How are you involved with YIIFSWA?

I took advantage of the YIIFSWA meeting in Kumasi to go and tell them what we are doing in the yam sector and to also get their support for what we are doing. Maybe some of the products such as the new seeds and technology that would come out of the project could be made available to us in executing our strategy. I also told them about the gap that I saw: the emphasis on seed production was too much. We need to go beyond that into processes, coming out with new varieties for different uses. That is where they thought I could be useful and they invited me to join the technical advisory for the first time.

What are the lessons for other countries in Ghana’s experience of developing a yam sector strategy?

Others can learn from us. You cannot go into export without knowing which market you want. The export market has different strings; you need to look at the size of the market and use that to determine your production methods and even the varieties you want to produce. The variety that is in big demand is Pona. It has a very short shelf life and is delicate. You have to put all this into consideration when transporting it. You must package it well. The researchers need to take their time to study this. This project would help us to collaborate with, for example, our Nigerian brothers for us to be able to show them a few things we are doing that they can do. We know the way we use yam is different from the way they use yam. If they want to export yam, they need to go for smaller sizes for easy packaging because we measure in weight and not in hip or sizes.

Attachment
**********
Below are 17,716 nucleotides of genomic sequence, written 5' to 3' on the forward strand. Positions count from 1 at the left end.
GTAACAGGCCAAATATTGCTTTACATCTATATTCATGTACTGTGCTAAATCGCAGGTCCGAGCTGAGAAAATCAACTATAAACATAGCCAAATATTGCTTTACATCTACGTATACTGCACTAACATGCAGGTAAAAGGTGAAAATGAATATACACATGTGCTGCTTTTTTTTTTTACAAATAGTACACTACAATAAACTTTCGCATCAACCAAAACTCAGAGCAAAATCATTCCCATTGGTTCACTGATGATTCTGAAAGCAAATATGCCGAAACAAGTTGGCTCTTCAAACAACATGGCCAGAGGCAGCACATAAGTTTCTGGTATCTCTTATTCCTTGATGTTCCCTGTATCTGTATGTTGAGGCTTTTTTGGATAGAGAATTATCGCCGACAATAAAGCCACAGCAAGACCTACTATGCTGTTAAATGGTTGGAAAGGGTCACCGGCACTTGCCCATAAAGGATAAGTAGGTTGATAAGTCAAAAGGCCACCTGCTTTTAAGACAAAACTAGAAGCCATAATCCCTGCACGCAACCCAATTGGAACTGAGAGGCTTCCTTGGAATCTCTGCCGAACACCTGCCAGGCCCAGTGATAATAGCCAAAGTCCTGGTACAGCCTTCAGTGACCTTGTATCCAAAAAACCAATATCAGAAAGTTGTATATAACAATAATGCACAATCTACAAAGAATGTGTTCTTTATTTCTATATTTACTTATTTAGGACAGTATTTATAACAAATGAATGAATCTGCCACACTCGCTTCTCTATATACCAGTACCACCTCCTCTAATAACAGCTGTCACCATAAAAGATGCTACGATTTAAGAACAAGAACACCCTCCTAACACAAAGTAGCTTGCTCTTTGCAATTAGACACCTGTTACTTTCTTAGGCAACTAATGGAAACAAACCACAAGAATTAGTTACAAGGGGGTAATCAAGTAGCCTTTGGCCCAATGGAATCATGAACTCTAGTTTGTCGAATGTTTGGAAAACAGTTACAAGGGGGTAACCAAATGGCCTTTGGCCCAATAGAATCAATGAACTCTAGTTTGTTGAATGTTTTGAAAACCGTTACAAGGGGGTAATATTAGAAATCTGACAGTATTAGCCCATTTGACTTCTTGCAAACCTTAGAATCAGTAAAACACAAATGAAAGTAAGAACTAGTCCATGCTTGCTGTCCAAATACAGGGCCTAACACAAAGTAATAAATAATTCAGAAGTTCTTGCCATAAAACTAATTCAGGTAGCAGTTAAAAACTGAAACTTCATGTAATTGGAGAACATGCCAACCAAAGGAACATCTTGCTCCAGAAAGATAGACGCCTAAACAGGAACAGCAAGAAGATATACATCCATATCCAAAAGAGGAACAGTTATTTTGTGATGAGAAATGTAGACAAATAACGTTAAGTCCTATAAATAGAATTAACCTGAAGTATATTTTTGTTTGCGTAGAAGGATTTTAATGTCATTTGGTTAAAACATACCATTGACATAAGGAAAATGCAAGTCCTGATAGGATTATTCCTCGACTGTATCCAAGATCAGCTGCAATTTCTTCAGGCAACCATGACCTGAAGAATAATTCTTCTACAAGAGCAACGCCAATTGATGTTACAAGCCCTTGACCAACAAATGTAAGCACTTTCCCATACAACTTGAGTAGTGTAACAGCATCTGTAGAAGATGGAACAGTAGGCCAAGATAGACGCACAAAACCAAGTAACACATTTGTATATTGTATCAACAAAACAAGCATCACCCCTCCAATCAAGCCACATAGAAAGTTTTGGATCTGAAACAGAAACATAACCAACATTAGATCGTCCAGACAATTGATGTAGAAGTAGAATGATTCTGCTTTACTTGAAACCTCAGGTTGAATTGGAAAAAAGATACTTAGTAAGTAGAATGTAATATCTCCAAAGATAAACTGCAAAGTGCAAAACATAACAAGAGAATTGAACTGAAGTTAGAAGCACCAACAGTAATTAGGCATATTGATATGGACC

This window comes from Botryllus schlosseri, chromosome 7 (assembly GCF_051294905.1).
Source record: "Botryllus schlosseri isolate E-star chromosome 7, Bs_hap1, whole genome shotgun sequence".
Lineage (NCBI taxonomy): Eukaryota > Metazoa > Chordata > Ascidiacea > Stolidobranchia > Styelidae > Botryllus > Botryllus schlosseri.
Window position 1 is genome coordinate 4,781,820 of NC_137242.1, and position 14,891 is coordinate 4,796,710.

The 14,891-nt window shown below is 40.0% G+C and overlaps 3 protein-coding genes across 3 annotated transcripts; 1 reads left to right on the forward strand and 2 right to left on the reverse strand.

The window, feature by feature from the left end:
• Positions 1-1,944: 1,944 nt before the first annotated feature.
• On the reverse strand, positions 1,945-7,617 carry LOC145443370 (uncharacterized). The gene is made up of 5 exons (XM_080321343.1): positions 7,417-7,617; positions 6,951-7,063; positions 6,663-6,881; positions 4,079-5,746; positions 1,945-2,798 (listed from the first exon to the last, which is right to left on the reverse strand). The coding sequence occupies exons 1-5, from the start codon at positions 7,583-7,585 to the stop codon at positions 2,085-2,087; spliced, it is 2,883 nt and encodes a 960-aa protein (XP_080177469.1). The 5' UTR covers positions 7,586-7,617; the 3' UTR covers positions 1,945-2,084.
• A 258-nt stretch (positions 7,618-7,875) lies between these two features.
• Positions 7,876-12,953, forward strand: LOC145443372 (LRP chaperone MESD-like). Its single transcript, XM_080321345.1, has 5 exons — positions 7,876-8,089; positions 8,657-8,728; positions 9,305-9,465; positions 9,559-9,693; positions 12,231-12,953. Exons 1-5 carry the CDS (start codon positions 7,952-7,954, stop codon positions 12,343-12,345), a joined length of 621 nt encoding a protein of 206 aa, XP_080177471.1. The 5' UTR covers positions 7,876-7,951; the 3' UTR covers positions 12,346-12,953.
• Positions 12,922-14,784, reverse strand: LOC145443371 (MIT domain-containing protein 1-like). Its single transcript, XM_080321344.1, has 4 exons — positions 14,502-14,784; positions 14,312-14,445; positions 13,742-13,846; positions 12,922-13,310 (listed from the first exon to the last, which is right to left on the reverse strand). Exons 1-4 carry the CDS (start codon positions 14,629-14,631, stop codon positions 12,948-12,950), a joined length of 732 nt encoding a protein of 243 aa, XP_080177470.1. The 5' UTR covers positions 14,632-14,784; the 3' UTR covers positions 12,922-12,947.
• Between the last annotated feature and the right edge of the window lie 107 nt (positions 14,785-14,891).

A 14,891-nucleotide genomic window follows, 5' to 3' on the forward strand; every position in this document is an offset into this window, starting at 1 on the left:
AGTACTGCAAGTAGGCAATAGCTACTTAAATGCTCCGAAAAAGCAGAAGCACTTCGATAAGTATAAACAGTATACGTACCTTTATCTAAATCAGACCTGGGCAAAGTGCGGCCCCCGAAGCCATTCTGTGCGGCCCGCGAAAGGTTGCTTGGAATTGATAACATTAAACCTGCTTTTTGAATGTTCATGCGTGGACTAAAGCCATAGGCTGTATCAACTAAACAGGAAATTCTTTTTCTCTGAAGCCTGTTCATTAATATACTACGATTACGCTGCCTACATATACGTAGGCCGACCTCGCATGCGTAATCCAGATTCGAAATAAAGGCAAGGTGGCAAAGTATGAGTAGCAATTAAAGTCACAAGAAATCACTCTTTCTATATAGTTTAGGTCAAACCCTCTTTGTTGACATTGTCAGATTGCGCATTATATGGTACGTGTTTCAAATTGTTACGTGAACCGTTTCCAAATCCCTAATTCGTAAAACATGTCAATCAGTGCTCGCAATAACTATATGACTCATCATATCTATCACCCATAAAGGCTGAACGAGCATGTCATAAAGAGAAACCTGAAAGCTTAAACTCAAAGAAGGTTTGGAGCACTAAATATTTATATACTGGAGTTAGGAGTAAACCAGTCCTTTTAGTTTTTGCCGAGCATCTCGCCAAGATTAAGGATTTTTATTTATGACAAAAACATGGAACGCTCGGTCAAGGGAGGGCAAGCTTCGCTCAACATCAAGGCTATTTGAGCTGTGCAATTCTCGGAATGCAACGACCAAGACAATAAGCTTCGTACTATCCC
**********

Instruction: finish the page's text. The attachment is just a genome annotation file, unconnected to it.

What are the challenges in commercialization of yam?

The major challenge is in numbers and regularity. If you look at the trend in marketing now, in supermarkets they don’t want to buy small quantities because the supermarket has a chain, so you need to produce the volume required. If you can do this, you won’t have problem.

Aggregation. For instance you have so many farmers producing yam, you need someone to aggregate and make sure the quality is the same. The supermarket would not buy from you again if you get it wrong because they have a responsibility to their consumers to assure their safety. I will keep on saying certification. You cannot put any product in the European market without certification. They would look for international certification like the rainforest alliance as this would give them access to the international market. Another thing is transportation. You need to transport your product directly because if you don’t it will get cooked.

What is your vision for yam in Africa?

My vision for yam is to put it where potato is. Potato is everywhere. When people bring yam to town and package it into yam flour, then we’ll have done what this project is set out to do.

Would you have any advice to young farmers?

The young farmers should be happy and should grasp this opportunity of coming into agriculture now. It is a new learning. They should not be afraid of scientists; they should go to them with trust and patience.